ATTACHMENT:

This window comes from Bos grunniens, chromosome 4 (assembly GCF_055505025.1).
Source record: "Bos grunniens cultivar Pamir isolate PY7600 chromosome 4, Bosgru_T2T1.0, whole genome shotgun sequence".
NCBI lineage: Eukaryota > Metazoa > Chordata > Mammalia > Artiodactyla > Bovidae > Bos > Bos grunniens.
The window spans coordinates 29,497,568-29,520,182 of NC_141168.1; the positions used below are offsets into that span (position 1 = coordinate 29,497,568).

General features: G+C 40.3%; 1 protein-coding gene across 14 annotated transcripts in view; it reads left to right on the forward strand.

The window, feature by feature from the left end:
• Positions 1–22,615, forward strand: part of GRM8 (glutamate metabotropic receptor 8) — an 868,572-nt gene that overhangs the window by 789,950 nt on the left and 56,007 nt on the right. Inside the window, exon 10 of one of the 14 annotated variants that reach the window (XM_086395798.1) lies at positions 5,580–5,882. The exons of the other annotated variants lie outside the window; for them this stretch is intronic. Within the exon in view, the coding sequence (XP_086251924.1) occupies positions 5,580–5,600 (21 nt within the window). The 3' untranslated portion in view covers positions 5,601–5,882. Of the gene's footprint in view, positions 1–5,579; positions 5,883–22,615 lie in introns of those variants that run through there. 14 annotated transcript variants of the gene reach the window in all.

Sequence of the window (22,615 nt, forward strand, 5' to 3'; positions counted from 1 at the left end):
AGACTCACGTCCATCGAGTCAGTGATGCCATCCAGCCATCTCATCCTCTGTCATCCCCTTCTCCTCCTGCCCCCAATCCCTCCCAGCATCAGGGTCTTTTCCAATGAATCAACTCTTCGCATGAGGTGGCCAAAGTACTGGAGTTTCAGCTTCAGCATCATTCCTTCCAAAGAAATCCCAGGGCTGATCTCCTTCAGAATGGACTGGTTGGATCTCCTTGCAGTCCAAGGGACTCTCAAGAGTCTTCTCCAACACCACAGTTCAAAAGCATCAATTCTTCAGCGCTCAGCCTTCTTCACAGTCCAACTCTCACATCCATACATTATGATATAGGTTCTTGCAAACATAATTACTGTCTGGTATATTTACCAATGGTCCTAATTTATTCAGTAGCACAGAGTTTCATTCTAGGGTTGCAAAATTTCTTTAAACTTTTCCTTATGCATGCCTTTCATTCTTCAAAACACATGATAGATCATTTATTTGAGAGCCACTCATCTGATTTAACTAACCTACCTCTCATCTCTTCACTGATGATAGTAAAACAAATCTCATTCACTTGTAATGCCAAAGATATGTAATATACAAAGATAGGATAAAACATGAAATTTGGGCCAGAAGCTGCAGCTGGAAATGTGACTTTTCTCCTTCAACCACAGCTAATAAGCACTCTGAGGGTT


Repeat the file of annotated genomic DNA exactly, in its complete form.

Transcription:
This window comes from Bos grunniens, chromosome 4 (assembly GCF_055505025.1).
Source record: "Bos grunniens cultivar Pamir isolate PY7600 chromosome 4, Bosgru_T2T1.0, whole genome shotgun sequence".
NCBI lineage: Eukaryota > Metazoa > Chordata > Mammalia > Artiodactyla > Bovidae > Bos > Bos grunniens.
The window spans coordinates 29,497,568-29,520,182 of NC_141168.1; the positions used below are offsets into that span (position 1 = coordinate 29,497,568).

General features: G+C 40.3%; 1 protein-coding gene across 14 annotated transcripts in view; it reads left to right on the forward strand.

The window, feature by feature from the left end:
• Positions 1–22,615, forward strand: part of GRM8 (glutamate metabotropic receptor 8) — an 868,572-nt gene that overhangs the window by 789,950 nt on the left and 56,007 nt on the right. Inside the window, exon 10 of one of the 14 annotated variants that reach the window (XM_086395798.1) lies at positions 5,580–5,882. The exons of the other annotated variants lie outside the window; for them this stretch is intronic. Within the exon in view, the coding sequence (XP_086251924.1) occupies positions 5,580–5,600 (21 nt within the window). The 3' untranslated portion in view covers positions 5,601–5,882. Of the gene's footprint in view, positions 1–5,579; positions 5,883–22,615 lie in introns of those variants that run through there. 14 annotated transcript variants of the gene reach the window in all.

Sequence of the window (22,615 nt, forward strand, 5' to 3'; positions counted from 1 at the left end):
AGACTCACGTCCATCGAGTCAGTGATGCCATCCAGCCATCTCATCCTCTGTCATCCCCTTCTCCTCCTGCCCCCAATCCCTCCCAGCATCAGGGTCTTTTCCAATGAATCAACTCTTCGCATGAGGTGGCCAAAGTACTGGAGTTTCAGCTTCAGCATCATTCCTTCCAAAGAAATCCCAGGGCTGATCTCCTTCAGAATGGACTGGTTGGATCTCCTTGCAGTCCAAGGGACTCTCAAGAGTCTTCTCCAACACCACAGTTCAAAAGCATCAATTCTTCAGCGCTCAGCCTTCTTCACAGTCCAACTCTCACATCCATACATTATGATATAGGTTCTTGCAAACATAATTACTGTCTGGTATATTTACCAATGGTCCTAATTTATTCAGTAGCACAGAGTTTCATTCTAGGGTTGCAAAATTTCTTTAAACTTTTCCTTATGCATGCCTTTCATTCTTCAAAACACATGATAGATCATTTATTTGAGAGCCACTCATCTGATTTAACTAACCTACCTCTCATCTCTTCACTGATGATAGTAAAACAAATCTCATTCACTTGTAATGCCAAAGATATGTAATATACAAAGATAGGATAAAACATGAAATTTGGGCCAGAAGCTGCAGCTGGAAATGTGACTTTTCTCCTTCAACCACAGCTAATAAGCACTCTGAGGGTT